Stimulation of phospholipase A2 for the treatment of early-stage Alzheimer disease

Learning and memory induce PLA2 activation in research animals

Animal research has elucidated some possible brain biochemical mechanisms related to experience-dependent stimulation, and PLA2 activation seems to be highly implicated here. Studies from our group showed that training of rats in the one-trial step-down inhibitory avoidance task (contextual fear task) increased the endogenous activity of PLA2 in the CA1 field of hippocampus (Schaeffer and Gattaz 2005). Additionally, our studies showed that re-exposure of rats to context after training (contextual memory retrieval) stimulated the activity of PLA2 in the CA1 field (Schaeffer and Gattaz 2007). In a recent study, we have extended our investigation in the hippocampus to the cerebral cortex of rats and found that PLA2 activity was increased in both frontal and parietal cortices around the time of training and during consolidation of the step-down inhibitory avoidance. Additionally, PLA2 activity was increased in the parietal cortex immediately after retrieval of the inhibitory avoidance (Schaeffer et al. submitted). Furthermore, training of chicks in a one-trial passive avoidance task was followed by enhanced concentration of AA (Clements and Rose 1996) and prostaglandins (Hölscher 1995b) in the intermediate medial hyperstriatum ventrale. Several mechanisms involving AA have been shown to contribute to the increase of glutamate in the synaptic cleft that occurs in LTP and, thereby, to modulate postsynaptic glutamate receptors. For instance, AA inhibited glutamate uptake into neurons and glial cells (astrocytes) from rat cerebral cortex and hippocampus (Yu et al. 1986, 1987; Barbour et al. 1989; Volterra et al. 1992). Additionally, prostaglandins (in particular PGE2) applied to the CA1 field of rat hippocampal slices induced increases in [Ca2+]i in astrocytes, thus, stimulating these cells to release glutamate; the release was drastically reduced by blocking PLA2. In turn, glutamate released from astrocytes upon PGE2 stimulation triggered [Ca2+]i elevations mediated by NMDA and AMPA receptors in a large number of neurons from the hippocampal CA1 field (Bezzi et al. 1998).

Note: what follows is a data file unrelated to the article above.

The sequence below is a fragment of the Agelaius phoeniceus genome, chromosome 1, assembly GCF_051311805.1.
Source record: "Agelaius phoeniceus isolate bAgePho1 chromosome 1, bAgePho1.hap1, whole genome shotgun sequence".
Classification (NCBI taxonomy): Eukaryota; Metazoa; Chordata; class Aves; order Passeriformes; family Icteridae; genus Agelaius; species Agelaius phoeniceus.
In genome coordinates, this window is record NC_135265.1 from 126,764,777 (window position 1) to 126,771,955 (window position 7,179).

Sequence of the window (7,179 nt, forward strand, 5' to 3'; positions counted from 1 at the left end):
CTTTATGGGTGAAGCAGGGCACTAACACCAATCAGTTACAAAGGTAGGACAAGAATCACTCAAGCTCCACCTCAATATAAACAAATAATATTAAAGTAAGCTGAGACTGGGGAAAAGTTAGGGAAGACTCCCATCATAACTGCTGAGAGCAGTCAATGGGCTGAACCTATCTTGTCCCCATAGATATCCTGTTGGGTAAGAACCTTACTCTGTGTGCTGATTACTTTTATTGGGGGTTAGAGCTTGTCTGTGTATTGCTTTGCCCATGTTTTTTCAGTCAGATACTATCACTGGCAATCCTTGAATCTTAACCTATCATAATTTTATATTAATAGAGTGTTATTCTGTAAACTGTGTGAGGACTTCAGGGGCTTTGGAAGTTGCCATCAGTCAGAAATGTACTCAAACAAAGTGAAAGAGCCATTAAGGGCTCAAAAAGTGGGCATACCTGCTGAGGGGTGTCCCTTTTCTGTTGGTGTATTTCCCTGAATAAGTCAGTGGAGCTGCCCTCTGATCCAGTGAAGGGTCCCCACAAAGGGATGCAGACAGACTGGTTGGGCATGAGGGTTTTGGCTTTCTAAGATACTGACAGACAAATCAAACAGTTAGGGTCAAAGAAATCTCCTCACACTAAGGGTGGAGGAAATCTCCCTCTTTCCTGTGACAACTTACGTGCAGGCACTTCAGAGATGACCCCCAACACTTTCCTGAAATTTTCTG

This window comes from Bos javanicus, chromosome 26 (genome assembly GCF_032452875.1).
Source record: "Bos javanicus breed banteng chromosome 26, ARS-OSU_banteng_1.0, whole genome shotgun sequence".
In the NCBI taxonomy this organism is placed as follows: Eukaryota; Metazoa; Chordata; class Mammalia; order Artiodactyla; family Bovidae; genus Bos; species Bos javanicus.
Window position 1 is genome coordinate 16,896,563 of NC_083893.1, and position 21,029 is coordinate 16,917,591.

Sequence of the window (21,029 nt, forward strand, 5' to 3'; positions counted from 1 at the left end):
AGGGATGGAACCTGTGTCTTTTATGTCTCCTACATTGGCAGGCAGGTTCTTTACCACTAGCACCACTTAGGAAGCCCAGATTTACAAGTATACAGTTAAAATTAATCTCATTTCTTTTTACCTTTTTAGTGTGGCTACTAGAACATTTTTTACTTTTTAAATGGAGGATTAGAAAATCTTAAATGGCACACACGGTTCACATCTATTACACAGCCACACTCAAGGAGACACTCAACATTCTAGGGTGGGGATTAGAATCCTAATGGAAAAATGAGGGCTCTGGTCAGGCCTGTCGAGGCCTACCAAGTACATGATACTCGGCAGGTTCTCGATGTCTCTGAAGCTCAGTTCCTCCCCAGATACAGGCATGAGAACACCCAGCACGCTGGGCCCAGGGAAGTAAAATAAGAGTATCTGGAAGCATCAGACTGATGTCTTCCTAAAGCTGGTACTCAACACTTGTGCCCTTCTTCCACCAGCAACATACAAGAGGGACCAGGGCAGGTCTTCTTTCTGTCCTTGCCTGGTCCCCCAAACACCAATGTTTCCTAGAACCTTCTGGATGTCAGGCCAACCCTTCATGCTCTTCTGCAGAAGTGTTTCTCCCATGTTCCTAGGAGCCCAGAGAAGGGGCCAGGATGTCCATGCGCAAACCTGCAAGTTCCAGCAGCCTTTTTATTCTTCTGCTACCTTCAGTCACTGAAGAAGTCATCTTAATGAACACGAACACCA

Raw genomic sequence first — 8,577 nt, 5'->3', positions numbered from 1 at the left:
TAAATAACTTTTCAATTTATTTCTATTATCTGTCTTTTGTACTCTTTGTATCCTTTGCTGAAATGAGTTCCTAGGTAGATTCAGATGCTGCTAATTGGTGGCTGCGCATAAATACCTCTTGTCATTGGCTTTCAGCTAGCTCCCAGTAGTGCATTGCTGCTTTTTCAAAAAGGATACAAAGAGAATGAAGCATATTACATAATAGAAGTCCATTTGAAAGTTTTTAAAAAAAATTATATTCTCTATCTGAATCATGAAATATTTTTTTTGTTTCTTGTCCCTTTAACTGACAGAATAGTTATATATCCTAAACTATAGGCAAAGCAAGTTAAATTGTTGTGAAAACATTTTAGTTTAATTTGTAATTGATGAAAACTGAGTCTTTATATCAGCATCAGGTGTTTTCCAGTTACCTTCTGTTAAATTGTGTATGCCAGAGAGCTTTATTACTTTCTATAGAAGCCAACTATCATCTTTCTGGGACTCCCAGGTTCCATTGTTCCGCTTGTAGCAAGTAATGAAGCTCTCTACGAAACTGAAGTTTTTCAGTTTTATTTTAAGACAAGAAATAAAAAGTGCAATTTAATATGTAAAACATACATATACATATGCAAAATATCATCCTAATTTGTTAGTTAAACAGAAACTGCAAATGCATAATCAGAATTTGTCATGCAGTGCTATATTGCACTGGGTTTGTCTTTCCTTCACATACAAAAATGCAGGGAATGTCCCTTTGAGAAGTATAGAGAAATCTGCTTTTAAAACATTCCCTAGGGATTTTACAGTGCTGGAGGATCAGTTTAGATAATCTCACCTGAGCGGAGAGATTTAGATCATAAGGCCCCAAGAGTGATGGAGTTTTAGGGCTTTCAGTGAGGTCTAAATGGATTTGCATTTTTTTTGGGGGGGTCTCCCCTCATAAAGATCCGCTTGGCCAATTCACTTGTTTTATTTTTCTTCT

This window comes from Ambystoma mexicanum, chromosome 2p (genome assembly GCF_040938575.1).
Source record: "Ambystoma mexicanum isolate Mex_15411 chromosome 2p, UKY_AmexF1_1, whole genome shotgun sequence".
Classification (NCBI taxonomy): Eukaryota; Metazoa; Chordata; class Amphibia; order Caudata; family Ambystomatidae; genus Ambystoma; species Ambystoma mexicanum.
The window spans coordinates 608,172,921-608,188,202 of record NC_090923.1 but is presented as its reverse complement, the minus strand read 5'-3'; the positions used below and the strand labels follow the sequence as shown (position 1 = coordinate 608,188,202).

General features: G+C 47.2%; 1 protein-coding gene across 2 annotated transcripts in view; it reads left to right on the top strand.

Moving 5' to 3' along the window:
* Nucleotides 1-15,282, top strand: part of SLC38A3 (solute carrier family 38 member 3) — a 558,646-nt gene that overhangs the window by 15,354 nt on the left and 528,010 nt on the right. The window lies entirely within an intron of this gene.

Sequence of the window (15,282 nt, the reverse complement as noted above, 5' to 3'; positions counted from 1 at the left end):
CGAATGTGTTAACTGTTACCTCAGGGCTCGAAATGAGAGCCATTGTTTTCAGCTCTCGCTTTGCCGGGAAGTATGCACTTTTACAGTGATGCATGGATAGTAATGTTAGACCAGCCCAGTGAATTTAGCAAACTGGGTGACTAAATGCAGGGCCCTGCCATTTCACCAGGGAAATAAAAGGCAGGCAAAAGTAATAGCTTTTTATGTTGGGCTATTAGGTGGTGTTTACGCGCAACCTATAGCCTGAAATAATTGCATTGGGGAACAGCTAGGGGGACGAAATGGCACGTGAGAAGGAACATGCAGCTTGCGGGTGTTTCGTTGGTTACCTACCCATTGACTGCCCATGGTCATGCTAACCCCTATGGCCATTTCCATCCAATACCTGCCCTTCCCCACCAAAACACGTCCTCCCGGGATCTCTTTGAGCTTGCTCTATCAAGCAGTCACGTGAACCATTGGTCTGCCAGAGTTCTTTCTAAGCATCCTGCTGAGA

The other product of PLA2-catalyzed hydrolysis of PtdCho, lyso-PtdCho, is also implicated in learning and memory. In vivo induction of LTP increased the concentration of free AA and decreased the levels of PtdCho in postsynaptic densities prepared from rat hippocampal slices; such changes were due to enhanced PLA2 activity after LTP induction (Clements et al. 1991). Free choline generated by hydrolysis of membrane PtdCho in both cholinergic and non-cholinergic neurons is utilized by cholinergic neurons to synthesize the neurotransmitter acetylcholine (Maire and Wurtman 1985; Blusztajn et al. 1987a, b). Finally, lyso-PtdCho caused a long-lasting enhancement of acetylcholine-induced currents in Xenopus oocytes (Ikeuchi et al. 1997). These data suggest that PLA2-catalyzed hydrolysis of PtdCho into lyso-PtdCho, and subsequently, free choline is required for potentiation of cholinergic neurotransmission that accompanies LTP.